Barring something wonky, Alabama-Florida State seems like by far our likeliest scenario for the national title game. Florida State's three remaining regular-season opponents are a combined 10-18. As the Coastal Division continues to look like a hodgepodge of mediocrity, it's a stretch imagining Virginia Tech, Georgia Tech or Miami giving the Seminoles much of a rough time.

Winston is now the prohibitive Heisman favorite and will run away with the bronze statue if things stay on course.

A Heisman contender in his own right, AJ McCarron's path to a fourth national championship ring is equally self-explanatory. The Tide aren't moving from their perch atop the standings without a loss, and their trip to Auburn on Nov. 30 is the only chance of that happening. The Tigers, battling through one of the most tumultuous seasons in their history in 2012, have rebounded to 9-1 this year under Gus Malzahn. 

But again, we're stretching a little thin here to ask a still-rebuilding program to take down the nation's monolith. That leaves the SEC Championship Game and a likely matchup with Missouri as the only foreseeable monkey wrench left on the calendar.

Which, of course, means that both teams will lose next week, and things will go straight to hell. Because how else could the BCS go out?

 

What About Baylor and Ohio State?

Jamie Sabau/Getty Images

The Bears and Buckeyes would probably like that answer as well. Ohio State, off this week, will move into the No. 3 spot by default. 

From there, it's pretty cut and dried for Braxton Miller and co. The Buckeyes' strength of schedule is nonexistent to the point where it's nearly an insult to the word "strength." Let's just call it their flaccid schedule and be done with it.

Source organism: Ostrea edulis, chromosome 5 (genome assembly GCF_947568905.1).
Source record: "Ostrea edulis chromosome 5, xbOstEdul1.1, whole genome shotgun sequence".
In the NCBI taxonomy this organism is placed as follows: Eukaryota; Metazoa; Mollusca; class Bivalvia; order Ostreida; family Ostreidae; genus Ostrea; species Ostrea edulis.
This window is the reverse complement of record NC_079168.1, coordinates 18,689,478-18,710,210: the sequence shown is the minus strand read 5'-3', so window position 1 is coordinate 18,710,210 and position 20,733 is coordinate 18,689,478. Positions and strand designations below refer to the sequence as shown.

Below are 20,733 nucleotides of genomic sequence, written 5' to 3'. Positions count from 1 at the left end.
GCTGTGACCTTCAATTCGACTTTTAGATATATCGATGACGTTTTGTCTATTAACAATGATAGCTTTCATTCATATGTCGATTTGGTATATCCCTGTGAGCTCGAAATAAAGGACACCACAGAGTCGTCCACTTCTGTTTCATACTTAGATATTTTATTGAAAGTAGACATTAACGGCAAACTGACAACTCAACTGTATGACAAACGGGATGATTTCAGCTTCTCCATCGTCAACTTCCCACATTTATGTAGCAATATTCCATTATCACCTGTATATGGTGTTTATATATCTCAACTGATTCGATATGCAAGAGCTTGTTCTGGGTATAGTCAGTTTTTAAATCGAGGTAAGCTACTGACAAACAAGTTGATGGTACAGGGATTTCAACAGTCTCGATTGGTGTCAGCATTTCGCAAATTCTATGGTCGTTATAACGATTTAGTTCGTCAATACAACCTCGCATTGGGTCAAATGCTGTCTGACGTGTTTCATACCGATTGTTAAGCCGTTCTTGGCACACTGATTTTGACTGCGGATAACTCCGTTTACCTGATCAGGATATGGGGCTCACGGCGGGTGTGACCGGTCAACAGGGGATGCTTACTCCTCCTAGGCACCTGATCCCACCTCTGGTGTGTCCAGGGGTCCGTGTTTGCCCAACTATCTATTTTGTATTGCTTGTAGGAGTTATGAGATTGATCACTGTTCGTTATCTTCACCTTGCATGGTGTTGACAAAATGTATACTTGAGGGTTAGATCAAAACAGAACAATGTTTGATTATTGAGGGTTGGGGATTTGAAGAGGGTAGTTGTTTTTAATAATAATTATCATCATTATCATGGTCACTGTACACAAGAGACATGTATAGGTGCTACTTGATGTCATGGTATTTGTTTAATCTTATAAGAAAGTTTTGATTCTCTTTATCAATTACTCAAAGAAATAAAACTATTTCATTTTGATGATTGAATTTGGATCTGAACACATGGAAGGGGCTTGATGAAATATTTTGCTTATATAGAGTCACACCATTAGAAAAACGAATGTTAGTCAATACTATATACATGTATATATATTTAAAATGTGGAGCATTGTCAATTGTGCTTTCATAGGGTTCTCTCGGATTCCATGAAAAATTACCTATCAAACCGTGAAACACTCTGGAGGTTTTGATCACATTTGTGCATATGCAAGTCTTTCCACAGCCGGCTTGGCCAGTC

At any rate, Ohio State will probably be two-touchdown favorites or more in each of its last three regular-season games before a likely meeting with Michigan State in the Big Ten title game. With a pre-existing chasm already in place between the Buckeyes, Seminoles and Tide, it would take a loss from either the No. 1 or No. 2 team for Ohio State to have a chance.

Anything less and it's welcome to the Rose Bowl for Urban Meyer

Baylor is a more intriguing case. The Bears, met with tepid optimism during their undefeated start, got their first signature win of the season with a 41-12 evisceration of Oklahoma. Quarterback Bryce Petty had five total touchdowns, and the Baylor offense picked up 459 yards despite Lache Seastrunk being limited to 19 yards on six carries.

Ronald Martinez/Getty Images

Art Briles' squad should have no trouble moving into the BCS Top Five for the first time in school history. Its ceiling beyond that point is up in the air.

Like Ohio State, Baylor needs help. Alabama and Florida State are entrenched unless one of them loses, and Texas Tech's spiral bludgeoned an already weak schedule. There's no way Baylor overtakes Stanford this week even with its win over the country's No. 10 team, and the computers are probably going to favor the Cardinal going forward no matter what.

That means Baylor is going to need the human polls to provide backing.

If the Bears stay undefeated, they'll need to incrementally make up points in the stretch run, and humans are typically more swayed by the undefeated storyline than computer algorithms. They'll get help from the schedule bumps associated with a trip to Oklahoma State and a season-ending contest against Texas, while Stanford won't play a ranked team until possibly the Pac-12 Championship Game.

Will that be enough? We'll have to wait and see.